The history Karabel recounts indicates that administrators who fail to balance these pressures are at risk of losing their jobs. A misstep that alienates any of these groups, particularly the alumni, can lead quickly to a financial crisis, as experienced by Princeton in 1910, when Wood-row Wilson attempted to eliminate its dis-tinctive eating clubs, and by Yale in the early 1970s, after it changed its admissions paradigm to limit its dependence on alumni children and prep-school graduates.

Cynics might argue that university decisions always come down to money. But competition is an important factor that is not directly related to bank balances. Clearly the need for each of the Big Three to outdo the others is never very far from the minds of administrators and admissions offices.

How are the constraints on admissions offices eased when university finances improve?

The Chosen asserts that pressures on the admissions office shrink for colleges that experience dramatic growth in their endowments. Karabel finds a direct connection between university finances and need-blind admissions: as recently as 1993, Yale did not have the funds to admit all qualified international applicants. No doubt, Harvard’s financial-aid initiative for low-income students (see “Class-Conscious Financial Aid,” May-June 2004, page 62) and similar reforms at Princeton and Yale would not have been possible without the recent upturn in investment performance for all three schools.

But a healthy bank balance does not completely remove alumni power over the purse: despite its record endowment, Harvard’s plans for future expansion still rely heavily on donations. In addition, the Big Three rely on alumni in many ways that are not explicitly financial, notably as volunteers who interview applicants and oversee various aspects of university administration through visiting committees. This leaves an open question: apart from need-blind admissions, how does the university’s endowment affect the admissions office?

How should the admissions office define merit?

As described in The Chosen, there are three distinct elements of merit in student applications: 1) intellectual capacity; 2) character and potential for leadership; and 3) diversity. Kingman Brewster observed that these definitions frequently clash: “It is the fate of Presidents as well as Deans of Admission to have to bear the brunt of a two-front war. On one flank will be urged upon us men of high character and low intellect; on the other will be pressed the cause of young men of high intellect and moral callousness.”

Karabel documents a shift from emphasis on character to emphasis on intellectual qualifications in the post-Sputnik era. The result was an increase in academic credentials for students at the Big Three, and also a shift in demographics. As he writes, “In 1956, the sons of business executives (22 percent of all freshmen) outnumbered the sons of professors (5 percent) by a ratio of more than 4 to 1; in 1976, the sons of professors—who constituted perhaps one-half of one percent of the American labor force—made up more than 12 percent of Harvard freshmen, compared to 14 percent for the sons of business executives.” But how can we know if these changes are desirable?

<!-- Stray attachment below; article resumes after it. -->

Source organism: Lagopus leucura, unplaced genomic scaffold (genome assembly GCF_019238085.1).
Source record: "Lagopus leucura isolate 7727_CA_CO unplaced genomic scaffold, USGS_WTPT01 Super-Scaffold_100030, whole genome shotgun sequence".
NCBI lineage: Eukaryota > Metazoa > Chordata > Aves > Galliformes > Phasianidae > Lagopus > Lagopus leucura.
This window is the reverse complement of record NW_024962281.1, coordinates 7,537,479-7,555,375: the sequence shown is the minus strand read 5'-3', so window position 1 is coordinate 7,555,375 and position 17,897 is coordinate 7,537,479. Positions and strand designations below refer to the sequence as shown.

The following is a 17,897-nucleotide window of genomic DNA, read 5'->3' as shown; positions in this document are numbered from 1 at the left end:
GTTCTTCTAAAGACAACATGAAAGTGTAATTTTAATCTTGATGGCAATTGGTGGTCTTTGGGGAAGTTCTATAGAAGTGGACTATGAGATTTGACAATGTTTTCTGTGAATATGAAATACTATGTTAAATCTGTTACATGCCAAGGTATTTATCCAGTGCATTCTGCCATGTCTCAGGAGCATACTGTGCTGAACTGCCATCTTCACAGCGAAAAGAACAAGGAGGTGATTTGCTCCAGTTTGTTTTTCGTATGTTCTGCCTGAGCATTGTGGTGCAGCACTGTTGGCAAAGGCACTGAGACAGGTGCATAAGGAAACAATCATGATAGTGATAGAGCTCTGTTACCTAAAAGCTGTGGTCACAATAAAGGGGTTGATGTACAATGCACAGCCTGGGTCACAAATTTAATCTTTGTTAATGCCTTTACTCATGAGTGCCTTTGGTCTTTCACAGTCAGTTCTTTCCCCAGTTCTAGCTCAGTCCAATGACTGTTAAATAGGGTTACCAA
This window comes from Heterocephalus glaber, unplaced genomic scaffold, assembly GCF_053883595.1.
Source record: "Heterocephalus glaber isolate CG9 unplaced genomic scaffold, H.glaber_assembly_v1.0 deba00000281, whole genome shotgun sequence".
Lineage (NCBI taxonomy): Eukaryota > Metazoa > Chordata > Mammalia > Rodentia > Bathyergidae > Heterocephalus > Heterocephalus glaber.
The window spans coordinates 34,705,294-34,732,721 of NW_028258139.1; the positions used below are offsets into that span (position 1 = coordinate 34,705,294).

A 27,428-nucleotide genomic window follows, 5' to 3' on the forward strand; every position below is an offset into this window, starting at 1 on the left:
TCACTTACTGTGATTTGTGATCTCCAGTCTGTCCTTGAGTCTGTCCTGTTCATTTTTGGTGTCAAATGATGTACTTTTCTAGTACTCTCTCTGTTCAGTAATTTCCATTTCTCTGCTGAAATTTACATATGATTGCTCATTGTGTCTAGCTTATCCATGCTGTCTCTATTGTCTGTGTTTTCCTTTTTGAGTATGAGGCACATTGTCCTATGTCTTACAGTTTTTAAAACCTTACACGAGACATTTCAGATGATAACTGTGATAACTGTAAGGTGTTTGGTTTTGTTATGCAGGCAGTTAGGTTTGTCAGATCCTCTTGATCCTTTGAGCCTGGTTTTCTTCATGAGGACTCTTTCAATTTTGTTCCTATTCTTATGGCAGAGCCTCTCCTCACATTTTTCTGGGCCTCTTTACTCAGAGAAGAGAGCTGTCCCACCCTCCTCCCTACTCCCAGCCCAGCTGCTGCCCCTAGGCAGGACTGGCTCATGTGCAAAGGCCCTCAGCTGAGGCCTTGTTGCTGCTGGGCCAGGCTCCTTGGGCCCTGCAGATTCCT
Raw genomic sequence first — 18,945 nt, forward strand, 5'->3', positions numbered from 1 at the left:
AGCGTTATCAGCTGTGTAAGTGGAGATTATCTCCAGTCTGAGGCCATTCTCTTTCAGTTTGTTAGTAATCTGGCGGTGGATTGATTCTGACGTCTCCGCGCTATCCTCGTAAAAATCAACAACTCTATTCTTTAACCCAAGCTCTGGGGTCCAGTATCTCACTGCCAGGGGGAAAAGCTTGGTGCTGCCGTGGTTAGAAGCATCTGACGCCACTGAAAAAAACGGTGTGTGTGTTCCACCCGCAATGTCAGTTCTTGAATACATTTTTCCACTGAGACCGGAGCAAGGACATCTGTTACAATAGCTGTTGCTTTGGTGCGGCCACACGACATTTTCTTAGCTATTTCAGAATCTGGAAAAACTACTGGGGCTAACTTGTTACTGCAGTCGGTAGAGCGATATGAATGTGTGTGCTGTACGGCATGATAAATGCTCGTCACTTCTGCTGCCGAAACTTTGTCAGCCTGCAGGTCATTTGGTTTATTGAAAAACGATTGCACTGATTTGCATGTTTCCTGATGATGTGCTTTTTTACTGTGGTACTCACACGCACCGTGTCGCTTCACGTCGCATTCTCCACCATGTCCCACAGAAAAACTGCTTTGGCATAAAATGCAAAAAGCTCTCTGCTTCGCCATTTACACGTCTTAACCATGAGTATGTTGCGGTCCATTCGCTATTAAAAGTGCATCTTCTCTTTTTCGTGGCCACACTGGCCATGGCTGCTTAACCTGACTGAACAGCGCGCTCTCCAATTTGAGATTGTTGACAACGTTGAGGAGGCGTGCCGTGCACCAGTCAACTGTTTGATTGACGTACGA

The Chosen documents consistent ambivalence by the Big Three toward brilliant but narrowly focused applicants. Wilbur Bender, admissions director of Harvard from 1953 to 1960, summarized this view: “Do we really want a college in which practically everyone [is] headed for a career as a scholar, scientist, college teacher, or research doctor?”

As Bender and others have observed, neither Franklin D. Roosevelt nor John F. Kennedy nor many others among the Big Three’s most accomplished graduates would probably have been admitted had they been evaluated only on academic qualifications. Herein lies the dilemma of the admissions office. It is much easier to identify future academic superstars than future political leaders from their college applications—but the payoff from admitting the latter is much greater. So what is the right balance between intellectualism and leadership potential?

Can the admissions office transcend the flaws of an unjust society?

One goal of admissions is to identify students who will make the greatest contribution to society if admitted. But if society does not offer equal opportunities to all, then the most impressive applicants may not be those most likely to become leaders in the (unjust) society.

Karabel describes the historically discriminatory policies of the Big Three as the “realpolitik” of admissions: it may not have been fair for the Big Three to admit nearly every prep-school student who applied, but it was certainly beneficial to these institutions to do so. Though clearly repelled by the exclusion of Jews during the 1920s and 1930s, Karabel observed in his 1984 article that “even prejudice-free administrators whose sole concern was to maximize organizational interests would have been under enormous pressure to do the same thing.”